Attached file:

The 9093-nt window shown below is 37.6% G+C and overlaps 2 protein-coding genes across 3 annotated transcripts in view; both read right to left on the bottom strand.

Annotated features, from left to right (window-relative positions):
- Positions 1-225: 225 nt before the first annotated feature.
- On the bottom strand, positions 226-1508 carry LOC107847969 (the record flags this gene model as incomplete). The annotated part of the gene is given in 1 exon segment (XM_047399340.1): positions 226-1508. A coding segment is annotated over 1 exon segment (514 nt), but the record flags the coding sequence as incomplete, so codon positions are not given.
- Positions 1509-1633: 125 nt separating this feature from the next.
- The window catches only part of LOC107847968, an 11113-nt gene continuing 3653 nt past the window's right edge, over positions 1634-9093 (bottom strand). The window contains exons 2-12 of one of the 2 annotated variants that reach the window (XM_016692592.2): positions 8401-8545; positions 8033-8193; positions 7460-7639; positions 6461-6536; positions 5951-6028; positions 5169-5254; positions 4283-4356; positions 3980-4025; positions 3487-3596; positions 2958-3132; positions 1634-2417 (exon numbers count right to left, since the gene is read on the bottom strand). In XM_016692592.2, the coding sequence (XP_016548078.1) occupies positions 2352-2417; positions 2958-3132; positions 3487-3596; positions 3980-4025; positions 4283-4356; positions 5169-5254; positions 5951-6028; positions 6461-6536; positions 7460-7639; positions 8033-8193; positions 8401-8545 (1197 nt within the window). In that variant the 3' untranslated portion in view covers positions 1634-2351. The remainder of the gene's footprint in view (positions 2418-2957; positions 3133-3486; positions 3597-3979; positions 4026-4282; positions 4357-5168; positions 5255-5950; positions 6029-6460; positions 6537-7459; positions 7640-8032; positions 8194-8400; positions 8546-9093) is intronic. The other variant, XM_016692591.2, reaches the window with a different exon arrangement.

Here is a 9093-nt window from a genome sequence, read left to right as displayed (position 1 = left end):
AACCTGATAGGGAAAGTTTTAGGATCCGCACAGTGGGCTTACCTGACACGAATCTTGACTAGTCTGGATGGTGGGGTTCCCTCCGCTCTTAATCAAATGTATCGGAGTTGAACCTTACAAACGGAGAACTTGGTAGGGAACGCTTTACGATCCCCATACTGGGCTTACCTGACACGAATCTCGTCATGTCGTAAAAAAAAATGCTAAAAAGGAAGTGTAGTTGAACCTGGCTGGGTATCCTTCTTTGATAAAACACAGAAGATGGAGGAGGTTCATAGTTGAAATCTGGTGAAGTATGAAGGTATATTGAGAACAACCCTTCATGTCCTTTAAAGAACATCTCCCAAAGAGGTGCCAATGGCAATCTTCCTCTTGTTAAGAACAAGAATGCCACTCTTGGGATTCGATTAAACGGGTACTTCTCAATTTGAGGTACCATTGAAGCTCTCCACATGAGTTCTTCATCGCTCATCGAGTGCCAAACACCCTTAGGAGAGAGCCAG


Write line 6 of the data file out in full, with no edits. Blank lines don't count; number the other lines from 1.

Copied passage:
- The window catches only part of LOC107847968, an 11113-nt gene continuing 3653 nt past the window's right edge, over positions 1634-9093 (bottom strand). The window contains exons 2-12 of one of the 2 annotated variants that reach the window (XM_016692592.2): positions 8401-8545; positions 8033-8193; positions 7460-7639; positions 6461-6536; positions 5951-6028; positions 5169-5254; positions 4283-4356; positions 3980-4025; positions 3487-3596; positions 2958-3132; positions 1634-2417 (exon numbers count right to left, since the gene is read on the bottom strand). In XM_016692592.2, the coding sequence (XP_016548078.1) occupies positions 2352-2417; positions 2958-3132; positions 3487-3596; positions 3980-4025; positions 4283-4356; positions 5169-5254; positions 5951-6028; positions 6461-6536; positions 7460-7639; positions 8033-8193; positions 8401-8545 (1197 nt within the window). In that variant the 3' untranslated portion in view covers positions 1634-2351. The remainder of the gene's footprint in view (positions 2418-2957; positions 3133-3486; positions 3597-3979; positions 4026-4282; positions 4357-5168; positions 5255-5950; positions 6029-6460; positions 6537-7459; positions 7640-8032; positions 8194-8400; positions 8546-9093) is intronic. The other variant, XM_016692591.2, reaches the window with a different exon arrangement.